(i) The Owner shall clean the tanks, pipes and pumps of the Vessel to the satisfaction of the Charterer’s Inspector who shall inspect the Vessel as per local and/or Charterer’s requirements prevailing at the time.
(ii) Notwithstanding whether or not the Vessel arrived and tendered NOR within laydays and notwithstanding any previous decision not to cancel the Charter, should, after inspection, the Vessel not be clean to the satisfaction of jointly appointed Inspector, the Charterer shall have the option of cancelling this Charter by giving Owner notice of such cancellation within 24 hours after rejection of the Vessel by jointly appointed Inspector.
(iii) Alternatively, should the Charterer still decide not to cancel this Charter, despite the Vessel not being clean to other satisfaction of the jointly appointed Inspector, the Vessel will be required, at Owner’s risk, time and expense, to carry out further cleaning, per (i) above, and represent for further inspection by jointly appointed Inspector.
(iv) Should, after further inspection, the Vessel still not be clean to the satisfaction of jointly appointed Inspector, the Charterer shall have the option to either cancel the Charter, as per (ii) above, or to request further cleaning, as per (iii) above.
(v) Owner shall indemnify Charterer for all direct and/or indirect costs and consequences as a result of the Vessel not being clean to the satisfaction of jointly appointed Inspector and should the Charter not be cancelled, all time until connection of hoses, after the Vessel has been passed as clean to the satisfaction of jointly appointed Inspector, shall not count as laytime, or if on demurrage, as time on demurrage.
Vessel through no fault of the owner arrived with her tanks not sufficiently clean and was rejected when she tendered NOR and berthed. In two days’ time she had her tanks passed and only then did the Charterers’ obligation to load within the laydays arise, but then there was no cargo available for the vessel. The charterers claimed that consequent delay was caused by fault of the shipowners so that laytime did not run while she waited for a cargo. The learned judge rejected charterers argument distinguishing between consequences of:
a) the owners act of giving a premature NOR because of tanks were not clean on arrival, which only gave to the charterers right to cancel the charter,and
b) the Charterers’ own inability to make satisfactory arrangements to obtain a cargo at paras 41-42:
Finally [charterers] submitted that the Nikmary was delayed in berthing by the fault of the shipowners so that laytime did not run while she waited for a cargo. The difficulty with this argument, however, lies in identifying an act or omission on the part of the shipowners that can properly be characterized as a fault and which prevented Vitol from performing its contract: see per Lord Justice Donaldson in Gem Shipping Co. of Monrovia v Babanaft (Lebanon) S.a.r.l (The Fontevivo),  1 Lloyd’s Rep. 339 at p. 342. [Charterers] submitted that the fault in this case lay in allowing the vessel to arrive at Sikka with dirty tanks, but I am unable to accept either that that involved a breach of the charter or that it was the effective cause of the subsequent delay. By cl. 1 of the charter the vessel was bound to proceed to Sikka with all convenient despatch and present ready to load. Having previously carried a cargo of vegetable oil, she had to be cleaned to make her fit to load gasoil. She was not clean on arrival at Sikka, but it was not suggested that the crew had failed to do as much as they could in the course of the voyage and there is no evidence that would enable me to make a finding to that effect.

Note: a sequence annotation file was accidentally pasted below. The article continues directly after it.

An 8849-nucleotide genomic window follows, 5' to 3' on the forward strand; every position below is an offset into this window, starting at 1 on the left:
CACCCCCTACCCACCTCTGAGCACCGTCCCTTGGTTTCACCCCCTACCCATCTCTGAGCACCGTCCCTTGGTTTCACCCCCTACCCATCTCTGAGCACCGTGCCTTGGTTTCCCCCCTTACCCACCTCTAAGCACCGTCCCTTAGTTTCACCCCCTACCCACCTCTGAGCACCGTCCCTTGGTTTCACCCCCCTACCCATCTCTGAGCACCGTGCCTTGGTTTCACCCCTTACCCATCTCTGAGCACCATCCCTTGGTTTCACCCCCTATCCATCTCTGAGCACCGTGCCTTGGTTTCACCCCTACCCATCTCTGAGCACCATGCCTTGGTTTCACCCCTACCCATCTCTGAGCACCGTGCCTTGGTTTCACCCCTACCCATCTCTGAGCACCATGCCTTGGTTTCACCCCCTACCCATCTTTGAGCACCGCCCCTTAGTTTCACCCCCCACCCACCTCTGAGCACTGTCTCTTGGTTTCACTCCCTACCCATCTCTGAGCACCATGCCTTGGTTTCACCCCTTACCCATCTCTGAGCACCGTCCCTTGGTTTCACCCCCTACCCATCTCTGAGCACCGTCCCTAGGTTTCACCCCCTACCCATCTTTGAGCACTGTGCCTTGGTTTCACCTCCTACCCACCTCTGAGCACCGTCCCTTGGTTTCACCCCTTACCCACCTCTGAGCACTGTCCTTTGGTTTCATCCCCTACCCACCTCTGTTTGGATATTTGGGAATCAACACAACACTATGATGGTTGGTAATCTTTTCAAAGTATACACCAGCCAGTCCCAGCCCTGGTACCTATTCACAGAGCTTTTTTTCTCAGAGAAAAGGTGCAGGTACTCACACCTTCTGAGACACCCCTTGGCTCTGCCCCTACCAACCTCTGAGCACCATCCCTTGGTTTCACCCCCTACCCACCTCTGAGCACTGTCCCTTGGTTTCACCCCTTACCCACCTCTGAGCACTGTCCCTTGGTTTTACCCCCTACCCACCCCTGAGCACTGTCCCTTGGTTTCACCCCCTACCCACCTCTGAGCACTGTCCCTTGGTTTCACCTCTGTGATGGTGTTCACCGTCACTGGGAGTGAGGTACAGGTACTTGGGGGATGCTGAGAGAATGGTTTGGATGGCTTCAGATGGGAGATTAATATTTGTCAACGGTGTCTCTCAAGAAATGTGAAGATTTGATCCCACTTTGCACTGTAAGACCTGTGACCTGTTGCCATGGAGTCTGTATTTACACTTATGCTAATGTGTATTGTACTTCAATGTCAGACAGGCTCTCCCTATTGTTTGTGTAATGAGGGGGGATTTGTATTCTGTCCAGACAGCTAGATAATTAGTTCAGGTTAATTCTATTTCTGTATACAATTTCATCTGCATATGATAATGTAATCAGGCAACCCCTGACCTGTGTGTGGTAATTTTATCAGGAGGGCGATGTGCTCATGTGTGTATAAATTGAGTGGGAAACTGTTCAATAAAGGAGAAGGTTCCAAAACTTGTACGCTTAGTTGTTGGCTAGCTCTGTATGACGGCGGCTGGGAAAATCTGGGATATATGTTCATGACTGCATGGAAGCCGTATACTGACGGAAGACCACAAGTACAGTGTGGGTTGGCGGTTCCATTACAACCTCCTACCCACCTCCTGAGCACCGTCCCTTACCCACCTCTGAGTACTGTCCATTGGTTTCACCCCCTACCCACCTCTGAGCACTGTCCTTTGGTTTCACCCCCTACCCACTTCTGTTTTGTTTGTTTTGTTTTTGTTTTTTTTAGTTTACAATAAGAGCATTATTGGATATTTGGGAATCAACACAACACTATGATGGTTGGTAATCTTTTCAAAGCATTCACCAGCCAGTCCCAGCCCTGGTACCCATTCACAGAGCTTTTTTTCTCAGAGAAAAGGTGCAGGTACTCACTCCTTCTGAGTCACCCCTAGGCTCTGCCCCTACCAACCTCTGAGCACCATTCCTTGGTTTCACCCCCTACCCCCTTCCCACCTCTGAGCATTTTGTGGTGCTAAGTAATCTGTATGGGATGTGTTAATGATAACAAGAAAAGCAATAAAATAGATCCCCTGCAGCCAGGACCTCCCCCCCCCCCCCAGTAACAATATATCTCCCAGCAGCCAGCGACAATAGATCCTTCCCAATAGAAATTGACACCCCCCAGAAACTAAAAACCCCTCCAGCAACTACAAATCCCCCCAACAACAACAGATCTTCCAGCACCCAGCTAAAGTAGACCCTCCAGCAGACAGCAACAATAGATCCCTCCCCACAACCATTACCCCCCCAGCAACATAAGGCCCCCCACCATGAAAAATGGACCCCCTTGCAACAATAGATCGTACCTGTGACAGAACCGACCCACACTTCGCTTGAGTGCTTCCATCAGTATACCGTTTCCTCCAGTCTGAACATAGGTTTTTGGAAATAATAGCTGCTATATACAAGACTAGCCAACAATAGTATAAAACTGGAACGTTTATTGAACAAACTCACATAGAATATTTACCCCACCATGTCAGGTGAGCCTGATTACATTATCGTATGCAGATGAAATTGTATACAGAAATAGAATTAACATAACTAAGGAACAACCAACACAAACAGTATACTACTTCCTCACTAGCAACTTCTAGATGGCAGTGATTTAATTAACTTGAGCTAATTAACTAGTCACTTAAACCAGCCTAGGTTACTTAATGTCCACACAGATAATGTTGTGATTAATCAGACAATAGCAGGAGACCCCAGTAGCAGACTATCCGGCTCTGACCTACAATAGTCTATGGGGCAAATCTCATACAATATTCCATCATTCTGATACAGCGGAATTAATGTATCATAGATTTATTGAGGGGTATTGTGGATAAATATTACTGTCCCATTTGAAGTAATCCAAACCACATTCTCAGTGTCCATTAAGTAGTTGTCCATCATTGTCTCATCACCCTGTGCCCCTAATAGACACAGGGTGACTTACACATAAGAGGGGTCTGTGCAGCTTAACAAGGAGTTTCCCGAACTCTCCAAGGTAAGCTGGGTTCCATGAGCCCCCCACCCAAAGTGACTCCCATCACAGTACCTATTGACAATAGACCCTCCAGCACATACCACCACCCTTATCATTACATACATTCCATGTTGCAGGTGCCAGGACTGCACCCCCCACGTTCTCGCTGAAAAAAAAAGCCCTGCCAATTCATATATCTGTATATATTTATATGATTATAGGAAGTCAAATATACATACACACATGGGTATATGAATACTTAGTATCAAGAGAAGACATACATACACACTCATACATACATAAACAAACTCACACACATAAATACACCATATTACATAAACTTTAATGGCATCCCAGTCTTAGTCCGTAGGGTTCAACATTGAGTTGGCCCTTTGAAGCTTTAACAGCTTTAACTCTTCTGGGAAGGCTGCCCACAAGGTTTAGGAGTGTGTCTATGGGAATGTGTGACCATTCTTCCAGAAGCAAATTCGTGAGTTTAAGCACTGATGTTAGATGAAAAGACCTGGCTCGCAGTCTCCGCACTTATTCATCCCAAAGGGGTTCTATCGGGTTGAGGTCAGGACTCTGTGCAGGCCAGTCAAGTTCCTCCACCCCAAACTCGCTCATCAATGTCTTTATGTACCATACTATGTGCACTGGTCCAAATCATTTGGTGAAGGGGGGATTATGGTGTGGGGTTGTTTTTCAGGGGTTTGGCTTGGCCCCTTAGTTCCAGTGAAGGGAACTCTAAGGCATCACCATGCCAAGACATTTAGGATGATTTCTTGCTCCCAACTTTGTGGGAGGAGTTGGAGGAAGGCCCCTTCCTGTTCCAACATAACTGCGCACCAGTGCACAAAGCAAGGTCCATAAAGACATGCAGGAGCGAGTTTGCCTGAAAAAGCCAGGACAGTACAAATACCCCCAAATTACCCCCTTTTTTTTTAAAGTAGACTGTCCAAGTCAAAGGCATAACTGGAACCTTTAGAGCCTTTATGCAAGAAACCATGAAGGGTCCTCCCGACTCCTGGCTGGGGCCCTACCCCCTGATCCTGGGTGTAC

42. [Charterers] sought to argue that under this charter it was a breach of contract to tender the vessel in an unclean condition, but I am unable to accept that. The charter might have imposed an obligation on the owners to tender the vessel ready to load by a certain date at the risk of incurring liability in damages, but it did not in fact do so. It merely gave [the charterers] the right to cancel if the vessel was not ready by the agreed date. To give notice of readiness prematurely is not a breach of charter; it is simply ineffective to start time running. Once the vessel had been properly cleaned a valid notice of readiness could be given and was given.
But owners must be aware that, in those instances where the words ‘exercise due diligence’ omitted from the warranty to keep the tanks, pipes and pumps of the vessel always clean, such obligation becomes an absolute one. It does not automatically worsen position of the owner though. The next thing to consider is whether the tanks were actually cleaned to the standards required for carriage of cargo specified, whichever method was applied. If they were, then there is no breach of charter from the part of the owner.